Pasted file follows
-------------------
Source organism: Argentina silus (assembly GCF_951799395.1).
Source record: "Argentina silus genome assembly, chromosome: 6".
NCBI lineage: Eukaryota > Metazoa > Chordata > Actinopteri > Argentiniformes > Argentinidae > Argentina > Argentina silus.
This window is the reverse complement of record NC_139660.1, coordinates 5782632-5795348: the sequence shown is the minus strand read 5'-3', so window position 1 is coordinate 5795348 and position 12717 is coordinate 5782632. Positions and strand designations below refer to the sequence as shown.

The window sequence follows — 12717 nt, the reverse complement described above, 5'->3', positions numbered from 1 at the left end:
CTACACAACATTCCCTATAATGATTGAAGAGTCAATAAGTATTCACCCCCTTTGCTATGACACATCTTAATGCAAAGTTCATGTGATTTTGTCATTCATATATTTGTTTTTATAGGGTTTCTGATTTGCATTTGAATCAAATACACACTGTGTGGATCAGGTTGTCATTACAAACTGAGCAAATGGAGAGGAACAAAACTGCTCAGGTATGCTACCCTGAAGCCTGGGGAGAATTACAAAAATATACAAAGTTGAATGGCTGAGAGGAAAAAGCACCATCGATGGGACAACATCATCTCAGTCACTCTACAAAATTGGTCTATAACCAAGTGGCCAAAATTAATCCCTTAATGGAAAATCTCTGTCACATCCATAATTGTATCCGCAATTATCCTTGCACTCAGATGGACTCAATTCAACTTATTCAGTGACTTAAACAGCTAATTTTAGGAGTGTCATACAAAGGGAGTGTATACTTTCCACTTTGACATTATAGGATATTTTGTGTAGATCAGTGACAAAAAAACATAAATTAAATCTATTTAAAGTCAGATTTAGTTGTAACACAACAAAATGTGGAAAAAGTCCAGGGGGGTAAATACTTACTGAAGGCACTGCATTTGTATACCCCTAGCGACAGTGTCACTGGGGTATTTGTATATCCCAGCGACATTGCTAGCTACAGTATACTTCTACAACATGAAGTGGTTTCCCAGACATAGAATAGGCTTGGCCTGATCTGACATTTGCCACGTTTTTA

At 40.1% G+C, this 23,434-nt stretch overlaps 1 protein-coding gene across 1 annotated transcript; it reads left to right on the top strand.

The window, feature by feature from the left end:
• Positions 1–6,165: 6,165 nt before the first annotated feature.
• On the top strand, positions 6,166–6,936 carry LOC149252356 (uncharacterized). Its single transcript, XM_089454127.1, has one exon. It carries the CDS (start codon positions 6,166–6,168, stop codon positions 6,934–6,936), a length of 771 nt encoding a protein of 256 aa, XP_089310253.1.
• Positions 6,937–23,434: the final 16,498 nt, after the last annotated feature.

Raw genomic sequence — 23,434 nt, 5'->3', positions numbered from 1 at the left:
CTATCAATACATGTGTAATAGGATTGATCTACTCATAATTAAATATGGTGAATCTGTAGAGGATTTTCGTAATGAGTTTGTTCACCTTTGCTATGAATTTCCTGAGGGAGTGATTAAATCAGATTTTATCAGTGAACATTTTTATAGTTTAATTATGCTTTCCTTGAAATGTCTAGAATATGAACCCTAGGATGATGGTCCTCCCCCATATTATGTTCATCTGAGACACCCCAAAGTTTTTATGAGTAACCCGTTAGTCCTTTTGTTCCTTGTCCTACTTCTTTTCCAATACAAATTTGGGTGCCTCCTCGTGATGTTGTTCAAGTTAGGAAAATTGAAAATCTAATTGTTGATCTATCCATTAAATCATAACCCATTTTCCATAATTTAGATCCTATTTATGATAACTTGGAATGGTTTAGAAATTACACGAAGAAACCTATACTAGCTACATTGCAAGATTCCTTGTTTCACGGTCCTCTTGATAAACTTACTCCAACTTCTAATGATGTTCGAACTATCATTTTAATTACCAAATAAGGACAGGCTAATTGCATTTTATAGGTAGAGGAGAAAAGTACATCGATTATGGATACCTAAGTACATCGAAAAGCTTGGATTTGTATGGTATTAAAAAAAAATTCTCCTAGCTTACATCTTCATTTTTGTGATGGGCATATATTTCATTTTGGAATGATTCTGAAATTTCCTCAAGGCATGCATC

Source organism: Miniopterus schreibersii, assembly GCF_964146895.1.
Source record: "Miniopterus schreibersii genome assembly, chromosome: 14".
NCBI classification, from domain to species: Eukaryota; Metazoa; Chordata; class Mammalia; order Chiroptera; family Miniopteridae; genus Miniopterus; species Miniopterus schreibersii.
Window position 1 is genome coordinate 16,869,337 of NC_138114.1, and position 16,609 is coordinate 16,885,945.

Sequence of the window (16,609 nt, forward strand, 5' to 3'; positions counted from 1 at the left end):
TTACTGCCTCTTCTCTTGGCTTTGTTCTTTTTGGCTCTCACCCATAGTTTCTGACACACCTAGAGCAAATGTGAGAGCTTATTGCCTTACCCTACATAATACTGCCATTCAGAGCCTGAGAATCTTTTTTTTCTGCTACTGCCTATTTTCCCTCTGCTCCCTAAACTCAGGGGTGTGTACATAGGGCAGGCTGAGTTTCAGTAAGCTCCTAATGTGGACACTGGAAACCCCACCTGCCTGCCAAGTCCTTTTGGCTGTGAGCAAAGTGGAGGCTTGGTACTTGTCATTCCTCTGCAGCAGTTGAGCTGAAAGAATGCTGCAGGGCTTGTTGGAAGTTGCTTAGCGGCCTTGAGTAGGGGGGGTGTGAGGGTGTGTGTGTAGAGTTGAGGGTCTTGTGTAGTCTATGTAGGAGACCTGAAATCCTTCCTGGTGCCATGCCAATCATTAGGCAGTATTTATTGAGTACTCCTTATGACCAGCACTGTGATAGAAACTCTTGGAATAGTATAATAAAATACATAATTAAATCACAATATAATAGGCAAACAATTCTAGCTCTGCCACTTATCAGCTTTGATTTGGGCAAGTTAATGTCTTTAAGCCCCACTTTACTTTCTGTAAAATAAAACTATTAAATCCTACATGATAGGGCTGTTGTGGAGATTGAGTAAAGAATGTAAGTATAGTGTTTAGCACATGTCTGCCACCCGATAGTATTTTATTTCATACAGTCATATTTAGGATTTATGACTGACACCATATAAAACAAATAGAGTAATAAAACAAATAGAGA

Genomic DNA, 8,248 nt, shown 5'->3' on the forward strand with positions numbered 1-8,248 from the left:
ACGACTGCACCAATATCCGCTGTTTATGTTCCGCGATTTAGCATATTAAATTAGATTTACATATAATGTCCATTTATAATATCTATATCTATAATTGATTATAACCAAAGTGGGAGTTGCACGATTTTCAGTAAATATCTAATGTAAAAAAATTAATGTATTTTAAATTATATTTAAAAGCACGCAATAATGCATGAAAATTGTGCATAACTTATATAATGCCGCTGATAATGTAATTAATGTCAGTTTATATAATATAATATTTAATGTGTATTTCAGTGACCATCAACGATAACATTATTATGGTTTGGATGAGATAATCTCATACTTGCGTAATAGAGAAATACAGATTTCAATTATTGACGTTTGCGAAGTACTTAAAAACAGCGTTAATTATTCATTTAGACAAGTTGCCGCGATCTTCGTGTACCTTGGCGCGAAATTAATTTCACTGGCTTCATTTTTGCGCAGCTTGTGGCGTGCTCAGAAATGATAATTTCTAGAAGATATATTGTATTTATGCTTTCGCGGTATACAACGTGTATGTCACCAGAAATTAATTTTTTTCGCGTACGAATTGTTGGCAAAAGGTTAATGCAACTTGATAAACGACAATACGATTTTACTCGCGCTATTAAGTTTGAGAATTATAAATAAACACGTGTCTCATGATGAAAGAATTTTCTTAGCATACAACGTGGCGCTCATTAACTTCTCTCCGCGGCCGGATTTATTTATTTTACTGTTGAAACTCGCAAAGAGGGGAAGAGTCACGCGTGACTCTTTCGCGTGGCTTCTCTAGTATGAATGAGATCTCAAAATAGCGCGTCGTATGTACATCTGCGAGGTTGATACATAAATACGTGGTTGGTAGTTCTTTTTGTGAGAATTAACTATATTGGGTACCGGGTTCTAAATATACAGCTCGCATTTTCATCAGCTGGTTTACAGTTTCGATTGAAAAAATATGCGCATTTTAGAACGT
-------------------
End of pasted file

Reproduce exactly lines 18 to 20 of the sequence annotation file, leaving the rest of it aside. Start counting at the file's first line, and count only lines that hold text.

Sequence of the window (16,609 nt, forward strand, 5' to 3'; positions counted from 1 at the left end):
TTACTGCCTCTTCTCTTGGCTTTGTTCTTTTTGGCTCTCACCCATAGTTTCTGACACACCTAGAGCAAATGTGAGAGCTTATTGCCTTACCCTACATAATACTGCCATTCAGAGCCTGAGAATCTTTTTTTTCTGCTACTGCCTATTTTCCCTCTGCTCCCTAAACTCAGGGGTGTGTACATAGGGCAGGCTGAGTTTCAGTAAGCTCCTAATGTGGACACTGGAAACCCCACCTGCCTGCCAAGTCCTTTTGGCTGTGAGCAAAGTGGAGGCTTGGTACTTGTCATTCCTCTGCAGCAGTTGAGCTGAAAGAATGCTGCAGGGCTTGTTGGAAGTTGCTTAGCGGCCTTGAGTAGGGGGGGTGTGAGGGTGTGTGTGTAGAGTTGAGGGTCTTGTGTAGTCTATGTAGGAGACCTGAAATCCTTCCTGGTGCCATGCCAATCATTAGGCAGTATTTATTGAGTACTCCTTATGACCAGCACTGTGATAGAAACTCTTGGAATAGTATAATAAAATACATAATTAAATCACAATATAATAGGCAAACAATTCTAGCTCTGCCACTTATCAGCTTTGATTTGGGCAAGTTAATGTCTTTAAGCCCCACTTTACTTTCTGTAAAATAAAACTATTAAATCCTACATGATAGGGCTGTTGTGGAGATTGAGTAAAGAATGTAAGTATAGTGTTTAGCACATGTCTGCCACCCGATAGTATTTTATTTCATACAGTCATATTTAGGATTTATGACTGACACCATATAAAACAAATAGAGTAATAAAACAAATAGAGA

Genomic DNA, 8,248 nt, shown 5'->3' on the forward strand with positions numbered 1-8,248 from the left: